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Many homes and businesses will be saved because areas thought to be wetlands and thus off-limits for use in the northward expansion of the Legacy Parkway really are not true wetlands after all, officials say.
That will allow the Utah Department of Transportation (UDOT) to alter alignments of the planned West Davis Corridor to save at least 19 homes, five businesses and some prime farmland, said Randy Jefferies, project manager for UDOT. The changes are delaying the release of the draft environmental impact statement (EIS) for the project from this fall to spring.
"In previous years, we have relied on the presence of water and wetlands vegetation to determine wetlands areas," said Jefferies. But the agency decided to do a soils study to make sure "knowing that the decisions we are making are affecting hundreds of lives."
With that study, he said, "We learned there were some areas that had wetlands vegetation but did not have wetlands soils, so those areas did not qualify as wetlands. So we have a little bit more room to refine alignments and minimize impact on homes" in West Point and Syracuse.
Jefferies said that cuts the maximum number of residential relocations from 69 to 50 homes.
It helped cut the maximum number of businesses that would need to be relocated from nine to four. And it helped reduce the maximum amount of prime farmland that would be lost to the project from 232 acres to 197.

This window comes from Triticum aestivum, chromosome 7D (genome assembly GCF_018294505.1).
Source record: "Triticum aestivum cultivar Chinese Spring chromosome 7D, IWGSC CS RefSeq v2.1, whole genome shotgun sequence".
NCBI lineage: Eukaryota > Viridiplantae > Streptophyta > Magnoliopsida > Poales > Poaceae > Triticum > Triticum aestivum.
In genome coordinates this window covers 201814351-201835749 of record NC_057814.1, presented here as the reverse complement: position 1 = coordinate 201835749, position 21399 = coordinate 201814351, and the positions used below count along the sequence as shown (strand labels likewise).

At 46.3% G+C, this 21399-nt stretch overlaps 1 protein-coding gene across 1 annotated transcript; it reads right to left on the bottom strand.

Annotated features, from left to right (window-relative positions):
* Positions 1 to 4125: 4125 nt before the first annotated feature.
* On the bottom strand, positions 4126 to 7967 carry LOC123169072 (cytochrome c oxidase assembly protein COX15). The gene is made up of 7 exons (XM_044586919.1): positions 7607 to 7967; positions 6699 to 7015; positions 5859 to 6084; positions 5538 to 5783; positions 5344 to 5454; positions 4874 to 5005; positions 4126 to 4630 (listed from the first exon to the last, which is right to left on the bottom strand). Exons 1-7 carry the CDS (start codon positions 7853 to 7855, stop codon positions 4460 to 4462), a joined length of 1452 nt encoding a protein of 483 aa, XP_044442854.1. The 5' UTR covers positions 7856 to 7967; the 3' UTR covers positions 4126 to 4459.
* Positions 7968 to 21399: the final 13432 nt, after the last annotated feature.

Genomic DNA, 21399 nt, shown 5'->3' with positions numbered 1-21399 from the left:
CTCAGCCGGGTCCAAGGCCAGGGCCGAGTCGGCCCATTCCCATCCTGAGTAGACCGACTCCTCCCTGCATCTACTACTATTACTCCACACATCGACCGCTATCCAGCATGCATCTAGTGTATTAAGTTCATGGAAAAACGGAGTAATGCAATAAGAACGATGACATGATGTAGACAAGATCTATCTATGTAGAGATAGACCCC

"We've been working very hard to further minimize impacts," Jefferies said. "We've been talking to and hearing from residents, farmers, other agencies, city officials and a variety of stakeholders."
Tim Wagner, of the Utah Chapter of the Sierra Club, said Monday that he hopes UDOT exercises caution and confirms the findings before changing the corridor's alignment and possibly discovering later that the land really is wetlands.
The West Davis Corridor is projected to cost around $600 million for a 24-mile project northward from the end of the current Legacy Parkway to the West Haven area.
UDOT has proposed two main alternative routes for the project. It will announce a favored alternative as it releases its draft EIS next spring, which will be followed by public hearings and a comment period. UDOT hopes to have a final EIS and a final record of decision by spring of 2014.
No timetable has been set for actual construction of the project because no source of funding has been identified for it. But long-range regional-transportation plans envision most of the work to be completed within the next 10 years, with some stretches to be finished sometime in the next 20.
Detailed maps and descriptions of the project are available at udot.utah.gov/westdavis.
Pamela Manson contributed to this report.